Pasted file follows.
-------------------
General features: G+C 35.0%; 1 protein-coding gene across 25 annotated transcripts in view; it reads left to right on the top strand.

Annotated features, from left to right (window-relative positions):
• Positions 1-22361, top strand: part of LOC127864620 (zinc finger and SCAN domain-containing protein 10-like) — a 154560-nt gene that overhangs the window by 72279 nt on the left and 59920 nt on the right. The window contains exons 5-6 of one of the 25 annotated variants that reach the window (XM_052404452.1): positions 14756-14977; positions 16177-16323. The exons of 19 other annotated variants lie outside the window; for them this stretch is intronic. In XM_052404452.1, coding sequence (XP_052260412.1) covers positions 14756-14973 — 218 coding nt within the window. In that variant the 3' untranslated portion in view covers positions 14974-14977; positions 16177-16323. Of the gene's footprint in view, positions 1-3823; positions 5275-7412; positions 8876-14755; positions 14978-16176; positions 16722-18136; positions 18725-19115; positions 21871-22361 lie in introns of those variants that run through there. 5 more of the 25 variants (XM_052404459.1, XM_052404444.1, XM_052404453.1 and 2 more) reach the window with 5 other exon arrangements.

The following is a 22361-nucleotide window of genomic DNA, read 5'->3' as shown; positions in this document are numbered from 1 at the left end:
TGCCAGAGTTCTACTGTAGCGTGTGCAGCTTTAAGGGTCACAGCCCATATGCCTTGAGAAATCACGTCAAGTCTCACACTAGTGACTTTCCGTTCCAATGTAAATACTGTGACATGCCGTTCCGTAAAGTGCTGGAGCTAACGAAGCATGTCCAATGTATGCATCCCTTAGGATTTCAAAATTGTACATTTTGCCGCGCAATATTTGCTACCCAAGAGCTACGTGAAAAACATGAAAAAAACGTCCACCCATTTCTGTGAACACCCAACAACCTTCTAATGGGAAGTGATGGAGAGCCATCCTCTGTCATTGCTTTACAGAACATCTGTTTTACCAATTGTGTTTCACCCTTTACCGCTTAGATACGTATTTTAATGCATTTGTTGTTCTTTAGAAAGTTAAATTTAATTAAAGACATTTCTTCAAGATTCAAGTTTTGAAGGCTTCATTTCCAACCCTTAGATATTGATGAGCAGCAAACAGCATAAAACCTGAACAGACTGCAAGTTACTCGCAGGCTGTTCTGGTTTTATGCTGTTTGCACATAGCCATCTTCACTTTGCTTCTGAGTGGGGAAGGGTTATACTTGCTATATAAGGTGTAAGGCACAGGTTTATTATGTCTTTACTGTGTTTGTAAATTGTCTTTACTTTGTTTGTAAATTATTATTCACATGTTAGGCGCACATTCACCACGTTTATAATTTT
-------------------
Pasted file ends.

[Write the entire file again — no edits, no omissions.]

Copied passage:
General features: G+C 35.0%; 1 protein-coding gene across 25 annotated transcripts in view; it reads left to right on the top strand.

Annotated features, from left to right (window-relative positions):
• Positions 1-22361, top strand: part of LOC127864620 (zinc finger and SCAN domain-containing protein 10-like) — a 154560-nt gene that overhangs the window by 72279 nt on the left and 59920 nt on the right. The window contains exons 5-6 of one of the 25 annotated variants that reach the window (XM_052404452.1): positions 14756-14977; positions 16177-16323. The exons of 19 other annotated variants lie outside the window; for them this stretch is intronic. In XM_052404452.1, coding sequence (XP_052260412.1) covers positions 14756-14973 — 218 coding nt within the window. In that variant the 3' untranslated portion in view covers positions 14974-14977; positions 16177-16323. Of the gene's footprint in view, positions 1-3823; positions 5275-7412; positions 8876-14755; positions 14978-16176; positions 16722-18136; positions 18725-19115; positions 21871-22361 lie in introns of those variants that run through there. 5 more of the 25 variants (XM_052404459.1, XM_052404444.1, XM_052404453.1 and 2 more) reach the window with 5 other exon arrangements.

The following is a 22361-nucleotide window of genomic DNA, read 5'->3' as shown; positions in this document are numbered from 1 at the left end:
TGCCAGAGTTCTACTGTAGCGTGTGCAGCTTTAAGGGTCACAGCCCATATGCCTTGAGAAATCACGTCAAGTCTCACACTAGTGACTTTCCGTTCCAATGTAAATACTGTGACATGCCGTTCCGTAAAGTGCTGGAGCTAACGAAGCATGTCCAATGTATGCATCCCTTAGGATTTCAAAATTGTACATTTTGCCGCGCAATATTTGCTACCCAAGAGCTACGTGAAAAACATGAAAAAAACGTCCACCCATTTCTGTGAACACCCAACAACCTTCTAATGGGAAGTGATGGAGAGCCATCCTCTGTCATTGCTTTACAGAACATCTGTTTTACCAATTGTGTTTCACCCTTTACCGCTTAGATACGTATTTTAATGCATTTGTTGTTCTTTAGAAAGTTAAATTTAATTAAAGACATTTCTTCAAGATTCAAGTTTTGAAGGCTTCATTTCCAACCCTTAGATATTGATGAGCAGCAAACAGCATAAAACCTGAACAGACTGCAAGTTACTCGCAGGCTGTTCTGGTTTTATGCTGTTTGCACATAGCCATCTTCACTTTGCTTCTGAGTGGGGAAGGGTTATACTTGCTATATAAGGTGTAAGGCACAGGTTTATTATGTCTTTACTGTGTTTGTAAATTGTCTTTACTTTGTTTGTAAATTATTATTCACATGTTAGGCGCACATTCACCACGTTTATAATTTT